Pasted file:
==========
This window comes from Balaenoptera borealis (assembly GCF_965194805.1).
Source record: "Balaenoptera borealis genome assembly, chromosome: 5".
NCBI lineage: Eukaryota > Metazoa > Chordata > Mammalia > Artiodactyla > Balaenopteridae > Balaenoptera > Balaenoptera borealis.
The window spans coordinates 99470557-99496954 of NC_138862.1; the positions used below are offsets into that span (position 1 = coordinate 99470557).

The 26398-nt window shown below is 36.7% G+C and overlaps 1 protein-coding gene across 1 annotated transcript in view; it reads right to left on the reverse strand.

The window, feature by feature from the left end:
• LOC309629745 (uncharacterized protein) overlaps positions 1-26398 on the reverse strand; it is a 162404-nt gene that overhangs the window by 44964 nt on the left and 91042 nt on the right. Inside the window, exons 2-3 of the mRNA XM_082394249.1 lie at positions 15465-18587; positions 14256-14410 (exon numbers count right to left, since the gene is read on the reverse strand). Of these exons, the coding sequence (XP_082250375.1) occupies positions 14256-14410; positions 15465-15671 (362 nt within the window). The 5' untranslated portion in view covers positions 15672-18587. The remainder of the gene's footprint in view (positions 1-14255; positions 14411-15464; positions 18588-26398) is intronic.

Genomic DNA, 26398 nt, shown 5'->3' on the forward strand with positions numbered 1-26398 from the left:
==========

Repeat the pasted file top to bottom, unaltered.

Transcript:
This window comes from Balaenoptera borealis (assembly GCF_965194805.1).
Source record: "Balaenoptera borealis genome assembly, chromosome: 5".
NCBI lineage: Eukaryota > Metazoa > Chordata > Mammalia > Artiodactyla > Balaenopteridae > Balaenoptera > Balaenoptera borealis.
The window spans coordinates 99470557-99496954 of NC_138862.1; the positions used below are offsets into that span (position 1 = coordinate 99470557).

The 26398-nt window shown below is 36.7% G+C and overlaps 1 protein-coding gene across 1 annotated transcript in view; it reads right to left on the reverse strand.

The window, feature by feature from the left end:
• LOC309629745 (uncharacterized protein) overlaps positions 1-26398 on the reverse strand; it is a 162404-nt gene that overhangs the window by 44964 nt on the left and 91042 nt on the right. Inside the window, exons 2-3 of the mRNA XM_082394249.1 lie at positions 15465-18587; positions 14256-14410 (exon numbers count right to left, since the gene is read on the reverse strand). Of these exons, the coding sequence (XP_082250375.1) occupies positions 14256-14410; positions 15465-15671 (362 nt within the window). The 5' untranslated portion in view covers positions 15672-18587. The remainder of the gene's footprint in view (positions 1-14255; positions 14411-15464; positions 18588-26398) is intronic.

Genomic DNA, 26398 nt, shown 5'->3' on the forward strand with positions numbered 1-26398 from the left: